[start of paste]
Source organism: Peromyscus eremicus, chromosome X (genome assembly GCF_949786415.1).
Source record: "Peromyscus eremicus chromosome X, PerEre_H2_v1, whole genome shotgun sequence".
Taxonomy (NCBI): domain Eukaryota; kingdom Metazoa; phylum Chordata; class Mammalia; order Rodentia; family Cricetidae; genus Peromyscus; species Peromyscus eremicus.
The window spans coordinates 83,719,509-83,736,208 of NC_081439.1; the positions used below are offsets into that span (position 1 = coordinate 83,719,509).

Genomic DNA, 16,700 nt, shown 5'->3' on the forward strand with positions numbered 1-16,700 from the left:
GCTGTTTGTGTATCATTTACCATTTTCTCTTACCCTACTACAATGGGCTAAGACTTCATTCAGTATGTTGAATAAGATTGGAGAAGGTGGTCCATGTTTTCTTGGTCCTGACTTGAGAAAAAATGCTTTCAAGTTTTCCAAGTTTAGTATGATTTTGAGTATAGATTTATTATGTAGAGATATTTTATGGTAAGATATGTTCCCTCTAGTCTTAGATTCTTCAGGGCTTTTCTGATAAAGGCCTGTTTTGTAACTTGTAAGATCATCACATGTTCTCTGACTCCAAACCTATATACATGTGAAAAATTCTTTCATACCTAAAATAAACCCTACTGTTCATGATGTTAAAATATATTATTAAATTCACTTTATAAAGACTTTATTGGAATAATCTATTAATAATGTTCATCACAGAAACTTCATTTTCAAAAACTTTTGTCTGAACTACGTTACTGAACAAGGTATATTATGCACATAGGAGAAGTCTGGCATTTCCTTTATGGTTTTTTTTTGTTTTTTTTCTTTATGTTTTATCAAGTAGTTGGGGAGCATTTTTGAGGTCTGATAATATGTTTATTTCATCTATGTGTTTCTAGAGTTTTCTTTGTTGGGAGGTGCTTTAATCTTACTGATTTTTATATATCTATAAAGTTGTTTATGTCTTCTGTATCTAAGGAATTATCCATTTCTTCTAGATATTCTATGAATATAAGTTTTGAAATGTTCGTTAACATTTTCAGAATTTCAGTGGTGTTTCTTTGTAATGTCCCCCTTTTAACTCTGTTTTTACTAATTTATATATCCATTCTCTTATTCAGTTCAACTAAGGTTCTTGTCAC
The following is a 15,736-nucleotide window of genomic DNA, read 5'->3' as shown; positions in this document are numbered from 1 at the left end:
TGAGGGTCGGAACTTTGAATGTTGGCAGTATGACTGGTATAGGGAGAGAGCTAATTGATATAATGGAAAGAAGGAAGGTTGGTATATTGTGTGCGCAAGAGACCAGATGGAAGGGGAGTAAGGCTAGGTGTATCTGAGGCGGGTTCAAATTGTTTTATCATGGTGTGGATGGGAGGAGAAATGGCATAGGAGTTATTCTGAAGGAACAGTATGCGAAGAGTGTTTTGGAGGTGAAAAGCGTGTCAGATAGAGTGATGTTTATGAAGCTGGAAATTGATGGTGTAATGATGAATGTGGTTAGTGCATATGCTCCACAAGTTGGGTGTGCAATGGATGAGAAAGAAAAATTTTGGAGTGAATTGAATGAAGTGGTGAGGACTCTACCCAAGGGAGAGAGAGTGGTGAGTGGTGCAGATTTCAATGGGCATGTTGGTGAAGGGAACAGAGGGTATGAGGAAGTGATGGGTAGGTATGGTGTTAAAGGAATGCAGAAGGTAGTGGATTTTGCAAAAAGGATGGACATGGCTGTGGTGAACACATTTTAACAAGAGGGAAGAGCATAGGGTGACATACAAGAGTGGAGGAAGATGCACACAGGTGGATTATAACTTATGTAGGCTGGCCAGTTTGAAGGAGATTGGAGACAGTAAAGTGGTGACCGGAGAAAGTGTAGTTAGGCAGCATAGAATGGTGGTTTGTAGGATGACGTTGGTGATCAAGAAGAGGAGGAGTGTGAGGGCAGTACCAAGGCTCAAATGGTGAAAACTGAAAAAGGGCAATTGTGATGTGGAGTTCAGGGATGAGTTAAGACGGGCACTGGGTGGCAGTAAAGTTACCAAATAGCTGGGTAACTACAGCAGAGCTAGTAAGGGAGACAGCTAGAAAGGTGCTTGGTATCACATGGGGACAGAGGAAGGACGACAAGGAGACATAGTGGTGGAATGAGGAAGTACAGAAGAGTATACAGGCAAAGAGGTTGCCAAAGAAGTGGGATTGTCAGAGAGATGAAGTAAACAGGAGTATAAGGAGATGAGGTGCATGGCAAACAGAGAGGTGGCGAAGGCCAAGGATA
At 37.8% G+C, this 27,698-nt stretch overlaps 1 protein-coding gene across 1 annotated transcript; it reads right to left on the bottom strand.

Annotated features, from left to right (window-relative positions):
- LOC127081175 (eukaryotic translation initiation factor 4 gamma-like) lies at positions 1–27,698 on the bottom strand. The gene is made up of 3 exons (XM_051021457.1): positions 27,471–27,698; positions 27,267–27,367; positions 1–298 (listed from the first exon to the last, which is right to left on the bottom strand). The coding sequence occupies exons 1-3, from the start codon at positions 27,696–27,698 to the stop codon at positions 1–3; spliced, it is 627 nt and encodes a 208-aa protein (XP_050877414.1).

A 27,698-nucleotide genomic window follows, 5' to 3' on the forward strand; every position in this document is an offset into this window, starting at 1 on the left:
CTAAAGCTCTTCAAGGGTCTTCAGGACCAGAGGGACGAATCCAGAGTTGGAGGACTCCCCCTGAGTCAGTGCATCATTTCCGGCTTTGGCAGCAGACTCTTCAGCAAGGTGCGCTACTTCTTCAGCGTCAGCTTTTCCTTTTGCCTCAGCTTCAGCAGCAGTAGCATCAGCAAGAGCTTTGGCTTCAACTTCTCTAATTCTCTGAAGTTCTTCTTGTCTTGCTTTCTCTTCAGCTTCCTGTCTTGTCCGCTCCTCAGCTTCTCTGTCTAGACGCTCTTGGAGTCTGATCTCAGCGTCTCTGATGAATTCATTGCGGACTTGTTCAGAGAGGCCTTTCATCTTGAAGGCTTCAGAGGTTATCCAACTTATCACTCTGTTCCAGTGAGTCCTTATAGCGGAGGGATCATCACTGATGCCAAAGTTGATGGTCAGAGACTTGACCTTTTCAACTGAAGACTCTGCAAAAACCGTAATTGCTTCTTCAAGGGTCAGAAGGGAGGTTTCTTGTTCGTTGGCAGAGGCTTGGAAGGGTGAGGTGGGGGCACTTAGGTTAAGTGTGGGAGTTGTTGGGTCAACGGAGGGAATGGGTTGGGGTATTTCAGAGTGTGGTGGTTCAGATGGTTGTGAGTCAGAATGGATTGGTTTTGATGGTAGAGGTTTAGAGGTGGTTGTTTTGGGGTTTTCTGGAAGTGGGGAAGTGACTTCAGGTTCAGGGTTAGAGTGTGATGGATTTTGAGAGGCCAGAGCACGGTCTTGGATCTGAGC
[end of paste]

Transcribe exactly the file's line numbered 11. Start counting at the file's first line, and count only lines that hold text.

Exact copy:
- LOC127081175 (eukaryotic translation initiation factor 4 gamma-like) lies at positions 1–27,698 on the bottom strand. The gene is made up of 3 exons (XM_051021457.1): positions 27,471–27,698; positions 27,267–27,367; positions 1–298 (listed from the first exon to the last, which is right to left on the bottom strand). The coding sequence occupies exons 1-3, from the start codon at positions 27,696–27,698 to the stop codon at positions 1–3; spliced, it is 627 nt and encodes a 208-aa protein (XP_050877414.1).